Does osteoarthritis cause other health problems ?

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"Wear and tear" may describe the initial damage but it is becoming more clear that inflammation is responsible for continued pathogenesis.

Additionally Dr. Virginia Byers Kraus suggests that osteoarthritis often leads to other medical conditions such as heart problems and diabetes 2. She seems to suggest that low grade inflammation is responsible. Could it also be lack of exercise?

Interesting to know whether any osteoarthritis readers here confer with her observations?

Comments

  • Airwave!
    Airwave! Member Posts: 2,466
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    I’ve had wear and tear since I was young, is this not an illness? My doctor tells me I wouldn’t get a diagnosis of widespread arthritis today (curious as he gave it to me not two years ago?) it would just be put down to wear and tear. He says to have a diagnosis of arthritis is to have a sentence of infirmity put upon you with all the consequences that brings, to some extent I agree but how do we get around the question of medical challenges and where they have set their sights and the reality of such illnesses?

    I was retired at 44, twenty years ago and the further you get from work the less money you have to pursue another life, You are essentially separated by time and finance from your peer groups and lead a less fulfilling life along with all the emotional, mental and physical issues that can crop up as a result.

    No one will supplement our incomes just because we have arther on our backs! If you are born poor you will die poor along with the illnesses that poor lifestyles brings. I still feel that OA is the bridesmaid in life’s illnesses and with attitudes as above will remain so.

    Twenty years ago the Parliamentary Labour Party were in power and promised to make arthritis a leading cause to be fought by their government, nothing happened, it was just political hype.

  • jooms
    jooms Member Posts: 39
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    Sorry Airwave to hear about your long term disbility. Mine only 3 and half years suddenly one knee then another then hip. Major disruptions to life but ignored by NHS unless I phone. Very limited with treatment options so few phone calls. NHS do not prescribe CBD, do not do stem cell therapy, do not monitor/measure deterioration. Just regard it as progressive deterioration with joint replacement as the only and final solution.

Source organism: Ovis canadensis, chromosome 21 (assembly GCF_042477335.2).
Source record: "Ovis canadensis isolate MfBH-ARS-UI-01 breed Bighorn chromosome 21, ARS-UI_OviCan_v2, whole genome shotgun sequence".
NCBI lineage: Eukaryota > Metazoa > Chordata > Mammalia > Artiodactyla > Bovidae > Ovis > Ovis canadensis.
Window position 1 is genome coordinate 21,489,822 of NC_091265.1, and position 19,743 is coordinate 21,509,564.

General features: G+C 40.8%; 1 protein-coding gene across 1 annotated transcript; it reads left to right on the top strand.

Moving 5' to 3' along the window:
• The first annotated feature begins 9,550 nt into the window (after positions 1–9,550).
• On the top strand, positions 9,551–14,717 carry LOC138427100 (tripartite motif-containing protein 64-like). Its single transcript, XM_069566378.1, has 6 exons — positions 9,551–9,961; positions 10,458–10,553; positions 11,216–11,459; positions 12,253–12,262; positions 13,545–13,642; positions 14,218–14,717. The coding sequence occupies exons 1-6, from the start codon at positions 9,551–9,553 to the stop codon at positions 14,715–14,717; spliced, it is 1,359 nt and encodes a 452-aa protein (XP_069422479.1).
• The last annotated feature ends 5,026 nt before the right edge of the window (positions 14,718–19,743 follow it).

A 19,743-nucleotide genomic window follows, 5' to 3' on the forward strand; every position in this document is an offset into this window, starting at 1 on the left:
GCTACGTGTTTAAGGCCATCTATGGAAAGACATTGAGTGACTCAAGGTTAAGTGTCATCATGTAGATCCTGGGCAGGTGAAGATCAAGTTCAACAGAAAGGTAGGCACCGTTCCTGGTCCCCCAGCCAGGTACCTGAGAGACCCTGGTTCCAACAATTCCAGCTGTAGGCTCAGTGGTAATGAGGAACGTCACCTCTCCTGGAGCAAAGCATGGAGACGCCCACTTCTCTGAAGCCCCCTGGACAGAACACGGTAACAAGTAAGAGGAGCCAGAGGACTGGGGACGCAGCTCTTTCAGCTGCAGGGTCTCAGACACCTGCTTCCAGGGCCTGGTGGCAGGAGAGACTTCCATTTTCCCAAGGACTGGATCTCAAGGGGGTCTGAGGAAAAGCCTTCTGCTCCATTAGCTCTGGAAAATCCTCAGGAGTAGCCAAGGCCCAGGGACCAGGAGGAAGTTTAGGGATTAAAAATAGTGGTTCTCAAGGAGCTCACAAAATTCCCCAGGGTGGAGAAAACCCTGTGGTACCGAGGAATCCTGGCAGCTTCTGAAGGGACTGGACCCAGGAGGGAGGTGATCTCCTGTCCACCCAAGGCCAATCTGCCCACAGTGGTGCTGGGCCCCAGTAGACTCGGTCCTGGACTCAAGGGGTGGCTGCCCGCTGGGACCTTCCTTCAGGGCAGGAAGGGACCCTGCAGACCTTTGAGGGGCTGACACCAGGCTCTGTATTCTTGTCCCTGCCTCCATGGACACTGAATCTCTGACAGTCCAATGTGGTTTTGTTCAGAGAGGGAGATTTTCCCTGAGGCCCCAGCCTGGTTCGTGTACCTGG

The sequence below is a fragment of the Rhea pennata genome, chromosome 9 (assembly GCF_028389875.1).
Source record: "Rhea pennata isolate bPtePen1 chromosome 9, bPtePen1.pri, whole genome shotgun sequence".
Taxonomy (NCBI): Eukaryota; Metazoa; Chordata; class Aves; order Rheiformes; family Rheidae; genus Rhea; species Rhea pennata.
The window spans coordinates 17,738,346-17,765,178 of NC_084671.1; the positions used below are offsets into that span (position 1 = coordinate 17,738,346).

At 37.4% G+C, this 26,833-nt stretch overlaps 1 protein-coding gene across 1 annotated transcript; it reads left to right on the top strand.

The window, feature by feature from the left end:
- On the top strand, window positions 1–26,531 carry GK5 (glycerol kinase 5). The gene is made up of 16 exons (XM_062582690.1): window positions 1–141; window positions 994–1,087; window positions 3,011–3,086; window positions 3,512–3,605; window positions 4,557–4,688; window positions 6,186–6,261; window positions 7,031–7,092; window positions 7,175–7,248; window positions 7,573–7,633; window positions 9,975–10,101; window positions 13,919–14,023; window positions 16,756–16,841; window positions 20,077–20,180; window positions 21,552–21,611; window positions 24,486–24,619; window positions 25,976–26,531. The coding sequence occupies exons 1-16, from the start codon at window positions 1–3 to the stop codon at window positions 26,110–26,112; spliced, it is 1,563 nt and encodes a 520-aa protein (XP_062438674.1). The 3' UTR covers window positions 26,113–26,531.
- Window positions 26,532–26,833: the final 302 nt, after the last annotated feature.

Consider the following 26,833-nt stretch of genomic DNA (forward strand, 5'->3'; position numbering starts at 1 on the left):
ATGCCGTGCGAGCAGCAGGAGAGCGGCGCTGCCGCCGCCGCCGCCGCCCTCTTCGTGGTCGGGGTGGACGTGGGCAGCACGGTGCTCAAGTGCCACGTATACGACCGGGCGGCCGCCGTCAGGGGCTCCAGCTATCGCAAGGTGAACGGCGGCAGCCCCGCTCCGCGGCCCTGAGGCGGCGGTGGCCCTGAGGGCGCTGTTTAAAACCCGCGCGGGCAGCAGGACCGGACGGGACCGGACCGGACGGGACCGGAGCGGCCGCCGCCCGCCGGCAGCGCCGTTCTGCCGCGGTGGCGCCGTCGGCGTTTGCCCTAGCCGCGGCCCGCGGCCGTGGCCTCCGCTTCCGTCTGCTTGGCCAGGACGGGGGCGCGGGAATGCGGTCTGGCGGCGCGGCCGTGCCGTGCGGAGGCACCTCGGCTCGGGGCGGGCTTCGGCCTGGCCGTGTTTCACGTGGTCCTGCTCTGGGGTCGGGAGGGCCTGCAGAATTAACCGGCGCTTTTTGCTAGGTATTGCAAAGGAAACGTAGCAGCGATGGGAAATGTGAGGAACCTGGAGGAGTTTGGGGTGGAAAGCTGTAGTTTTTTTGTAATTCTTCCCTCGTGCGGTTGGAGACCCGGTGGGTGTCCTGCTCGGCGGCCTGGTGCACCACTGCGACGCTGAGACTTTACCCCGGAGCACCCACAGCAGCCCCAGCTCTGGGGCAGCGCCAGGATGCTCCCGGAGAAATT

Research and application is required. Finance from government and elsewhere. Pressure put on NHS and politicians only way.

    Arthritis is a drain on economy (annually £3.43 billion affecting nearly 26 million people by 2030) which means fewer people able to work. Governments ignore the future to protect their presence. Sell promises for votes.

  • Airwave!
    Airwave! Member Posts: 2,466
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    This is not the life I would have chosen, but (there’s always one!) working with what I have, I am happy so no need for feeling sorry for me. I would like some help but I always get told that it’s just more arthritis and what painkillers would I like. I try to stay away from the surgery, it’s less frustrating.

    I think every doctor should experience pain and stiffness, it would give them a new outlook on life.

    Right, back to my shed for some balsa bashing!

    its a grin, honest! 😎

  • stickywicket
    stickywicket Member Posts: 27,719
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    My gut feeling, based only on many years of OA, ushered in by RA, and my husband's OA, is that many incurable diseases can leave us open to other medical problems depending on how we deal with them.